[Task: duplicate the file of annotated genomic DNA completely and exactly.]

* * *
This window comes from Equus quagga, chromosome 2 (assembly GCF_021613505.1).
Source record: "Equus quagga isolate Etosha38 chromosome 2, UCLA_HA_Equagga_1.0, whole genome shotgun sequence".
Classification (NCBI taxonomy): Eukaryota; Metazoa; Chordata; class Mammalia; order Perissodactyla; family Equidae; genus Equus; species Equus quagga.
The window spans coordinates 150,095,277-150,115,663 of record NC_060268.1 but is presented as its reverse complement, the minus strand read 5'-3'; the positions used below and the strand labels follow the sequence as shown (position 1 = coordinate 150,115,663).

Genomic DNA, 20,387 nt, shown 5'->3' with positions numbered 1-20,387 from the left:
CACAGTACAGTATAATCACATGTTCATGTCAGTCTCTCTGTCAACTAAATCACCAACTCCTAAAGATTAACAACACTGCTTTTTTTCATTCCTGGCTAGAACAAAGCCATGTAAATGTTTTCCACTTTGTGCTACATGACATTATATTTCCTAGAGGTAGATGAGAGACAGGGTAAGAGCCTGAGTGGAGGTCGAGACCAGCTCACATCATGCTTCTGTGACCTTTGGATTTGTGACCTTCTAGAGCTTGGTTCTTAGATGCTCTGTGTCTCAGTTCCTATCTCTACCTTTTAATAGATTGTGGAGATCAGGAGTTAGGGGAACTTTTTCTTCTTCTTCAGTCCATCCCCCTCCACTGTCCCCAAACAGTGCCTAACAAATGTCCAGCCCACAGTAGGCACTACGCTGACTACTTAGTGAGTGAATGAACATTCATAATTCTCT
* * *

This window comes from Equus quagga, chromosome 2 (assembly GCF_021613505.1).
Source record: "Equus quagga isolate Etosha38 chromosome 2, UCLA_HA_Equagga_1.0, whole genome shotgun sequence".
Classification (NCBI taxonomy): Eukaryota; Metazoa; Chordata; class Mammalia; order Perissodactyla; family Equidae; genus Equus; species Equus quagga.
The window spans coordinates 150,095,277-150,115,663 of record NC_060268.1 but is presented as its reverse complement, the minus strand read 5'-3'; the positions used below and the strand labels follow the sequence as shown (position 1 = coordinate 150,115,663).

Genomic DNA, 20,387 nt, shown 5'->3' with positions numbered 1-20,387 from the left:
CACAGTACAGTATAATCACATGTTCATGTCAGTCTCTCTGTCAACTAAATCACCAACTCCTAAAGATTAACAACACTGCTTTTTTTCATTCCTGGCTAGAACAAAGCCATGTAAATGTTTTCCACTTTGTGCTACATGACATTATATTTCCTAGAGGTAGATGAGAGACAGGGTAAGAGCCTGAGTGGAGGTCGAGACCAGCTCACATCATGCTTCTGTGACCTTTGGATTTGTGACCTTCTAGAGCTTGGTTCTTAGATGCTCTGTGTCTCAGTTCCTATCTCTACCTTTTAATAGATTGTGGAGATCAGGAGTTAGGGGAACTTTTTCTTCTTCTTCAGTCCATCCCCCTCCACTGTCCCCAAACAGTGCCTAACAAATGTCCAGCCCACAGTAGGCACTACGCTGACTACTTAGTGAGTGAATGAACATTCATAATTCTCT